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The Translator Cyborg: From a Buyer’s Perspective

 

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In last week’s blog, we addressed the future of translation services in relation to a hybrid model (i.e. the partnership of human and machine translation) and its advantages. This week’s blog will explore the counter-narrative of this topic by considering the perspective of purchasing professionals.

The Buyer’s Perspective

“Translation is/should be free”. This is a common misconception shared amongst translation service buyers. However, this is far from reality. So, the question remains: what am I paying for?

 

The Difference of Results produced by Machine and Human Translation Services

Technological machine translation services are hard-wired to solve straight-forward content. For example, a plain statement: “Hello, my name is Robin” à “Bonjour, je m’appelle Robin”. This can be completed by a technological system because it is a direct translation that does not require human assistance.

On the contrary, translation services produced by humans are culturally and emotionally driven. Trans-creation is the term used to define translation services within the marketing field. It is the process of re-creating and re-defining content in order to adapt to the appropriate context. For example, a marketing campaign launches a product in Germany promoting football. The same marketing campaign launches in the United States. A machine translator would not understand the difference between football in Germany versus soccer in the United States. This would be a common error produced by technological systems because they lack the understanding of cultural context and human emotion. In addition, human translation services are able to instigate a range of human emotions: sadness, joy, excitement etc. These are usually found in original source text and must be correctly translated illustrated to the target text(s), which requires human intervention.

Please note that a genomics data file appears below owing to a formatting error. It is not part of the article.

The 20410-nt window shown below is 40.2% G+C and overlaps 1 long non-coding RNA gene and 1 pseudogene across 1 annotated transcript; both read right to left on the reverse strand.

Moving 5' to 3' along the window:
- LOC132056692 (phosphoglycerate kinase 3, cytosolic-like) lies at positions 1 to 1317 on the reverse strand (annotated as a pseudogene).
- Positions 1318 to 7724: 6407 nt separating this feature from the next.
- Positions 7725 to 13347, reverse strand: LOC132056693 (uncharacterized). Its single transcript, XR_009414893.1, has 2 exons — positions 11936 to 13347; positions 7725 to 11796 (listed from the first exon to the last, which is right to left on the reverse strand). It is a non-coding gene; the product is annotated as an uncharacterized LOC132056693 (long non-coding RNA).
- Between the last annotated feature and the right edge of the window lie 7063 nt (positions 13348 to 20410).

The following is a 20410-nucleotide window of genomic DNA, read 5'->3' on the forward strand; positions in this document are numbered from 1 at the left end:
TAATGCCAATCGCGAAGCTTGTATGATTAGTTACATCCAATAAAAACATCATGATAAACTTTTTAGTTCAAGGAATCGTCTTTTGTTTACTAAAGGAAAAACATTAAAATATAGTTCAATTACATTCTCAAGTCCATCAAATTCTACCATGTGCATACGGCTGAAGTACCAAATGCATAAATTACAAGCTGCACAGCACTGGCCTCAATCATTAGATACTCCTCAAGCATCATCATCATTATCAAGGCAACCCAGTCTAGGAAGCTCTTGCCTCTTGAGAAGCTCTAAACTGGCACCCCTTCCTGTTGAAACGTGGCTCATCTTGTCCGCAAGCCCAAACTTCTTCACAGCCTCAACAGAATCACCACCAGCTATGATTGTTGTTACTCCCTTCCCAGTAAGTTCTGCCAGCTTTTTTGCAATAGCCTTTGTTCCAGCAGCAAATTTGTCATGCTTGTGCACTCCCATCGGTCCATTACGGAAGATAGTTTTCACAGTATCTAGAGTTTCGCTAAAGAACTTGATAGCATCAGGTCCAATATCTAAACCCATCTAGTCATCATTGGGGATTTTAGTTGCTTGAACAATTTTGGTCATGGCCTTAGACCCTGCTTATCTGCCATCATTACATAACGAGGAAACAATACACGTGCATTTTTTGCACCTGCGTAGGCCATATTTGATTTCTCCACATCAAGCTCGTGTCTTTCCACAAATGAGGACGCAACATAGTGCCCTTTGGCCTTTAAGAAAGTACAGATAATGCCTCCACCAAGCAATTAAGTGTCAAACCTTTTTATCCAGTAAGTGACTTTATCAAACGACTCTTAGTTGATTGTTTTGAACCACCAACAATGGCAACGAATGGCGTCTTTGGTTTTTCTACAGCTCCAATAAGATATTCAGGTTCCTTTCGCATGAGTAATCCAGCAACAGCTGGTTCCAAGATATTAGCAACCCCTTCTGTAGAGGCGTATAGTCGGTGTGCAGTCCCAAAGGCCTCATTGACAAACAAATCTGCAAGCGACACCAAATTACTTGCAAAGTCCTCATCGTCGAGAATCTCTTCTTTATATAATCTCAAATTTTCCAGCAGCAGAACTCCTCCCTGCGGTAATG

Wrapping it Up

To conclude, purchasing professionals are paying for the quality of translated content. Until technological advancements are able to detect and translate complex content (i.e. cultural contexts, human emotion), the hybrid model of human and machine translation services is the greatest alternative.

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One thought on “The Translator Cyborg: From a Buyer’s Perspective

  1. Pingback: Translation Innovations | Robin Ayoub

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